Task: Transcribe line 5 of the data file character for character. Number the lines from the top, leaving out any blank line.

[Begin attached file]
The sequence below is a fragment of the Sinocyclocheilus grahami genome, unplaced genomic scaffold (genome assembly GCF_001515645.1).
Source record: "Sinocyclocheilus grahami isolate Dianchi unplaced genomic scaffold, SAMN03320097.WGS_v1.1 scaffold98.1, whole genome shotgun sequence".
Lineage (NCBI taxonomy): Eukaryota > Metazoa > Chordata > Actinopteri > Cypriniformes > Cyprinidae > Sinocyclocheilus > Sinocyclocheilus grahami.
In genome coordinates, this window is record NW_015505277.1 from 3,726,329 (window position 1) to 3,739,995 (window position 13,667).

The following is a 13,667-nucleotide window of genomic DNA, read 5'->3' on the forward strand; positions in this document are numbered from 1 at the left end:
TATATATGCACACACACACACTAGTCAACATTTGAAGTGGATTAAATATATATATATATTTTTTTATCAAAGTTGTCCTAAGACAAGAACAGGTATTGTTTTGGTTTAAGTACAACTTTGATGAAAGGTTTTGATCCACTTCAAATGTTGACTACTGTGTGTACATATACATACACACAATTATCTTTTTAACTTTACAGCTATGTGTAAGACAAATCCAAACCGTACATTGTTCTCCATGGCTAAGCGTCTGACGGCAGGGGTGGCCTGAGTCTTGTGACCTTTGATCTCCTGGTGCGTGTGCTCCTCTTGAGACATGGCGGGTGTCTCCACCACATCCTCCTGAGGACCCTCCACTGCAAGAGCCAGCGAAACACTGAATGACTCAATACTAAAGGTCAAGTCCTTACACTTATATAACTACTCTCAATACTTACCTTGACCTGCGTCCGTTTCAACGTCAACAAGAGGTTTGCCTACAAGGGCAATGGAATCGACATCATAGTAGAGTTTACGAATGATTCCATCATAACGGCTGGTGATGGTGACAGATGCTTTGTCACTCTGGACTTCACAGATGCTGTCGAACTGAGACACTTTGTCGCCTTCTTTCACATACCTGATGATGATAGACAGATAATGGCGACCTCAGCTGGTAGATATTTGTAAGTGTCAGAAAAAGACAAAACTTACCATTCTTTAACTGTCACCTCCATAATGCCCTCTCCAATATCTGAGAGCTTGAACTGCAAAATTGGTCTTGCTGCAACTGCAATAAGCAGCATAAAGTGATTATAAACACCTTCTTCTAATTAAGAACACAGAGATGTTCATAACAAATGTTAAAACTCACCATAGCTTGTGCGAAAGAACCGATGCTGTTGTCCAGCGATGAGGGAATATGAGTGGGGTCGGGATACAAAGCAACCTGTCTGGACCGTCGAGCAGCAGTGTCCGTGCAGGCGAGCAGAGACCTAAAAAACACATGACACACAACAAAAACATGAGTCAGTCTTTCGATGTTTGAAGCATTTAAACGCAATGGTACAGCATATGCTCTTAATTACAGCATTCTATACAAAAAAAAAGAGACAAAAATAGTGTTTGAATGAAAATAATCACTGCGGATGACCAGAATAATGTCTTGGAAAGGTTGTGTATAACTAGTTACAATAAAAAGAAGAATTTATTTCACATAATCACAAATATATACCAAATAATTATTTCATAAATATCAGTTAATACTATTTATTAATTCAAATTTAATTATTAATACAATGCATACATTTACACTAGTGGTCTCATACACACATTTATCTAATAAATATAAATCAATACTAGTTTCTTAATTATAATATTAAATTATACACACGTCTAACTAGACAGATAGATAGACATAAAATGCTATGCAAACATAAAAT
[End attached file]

The following is a 13,667-nucleotide window of genomic DNA, read 5'->3' on the forward strand; positions in this document are numbered from 1 at the left end: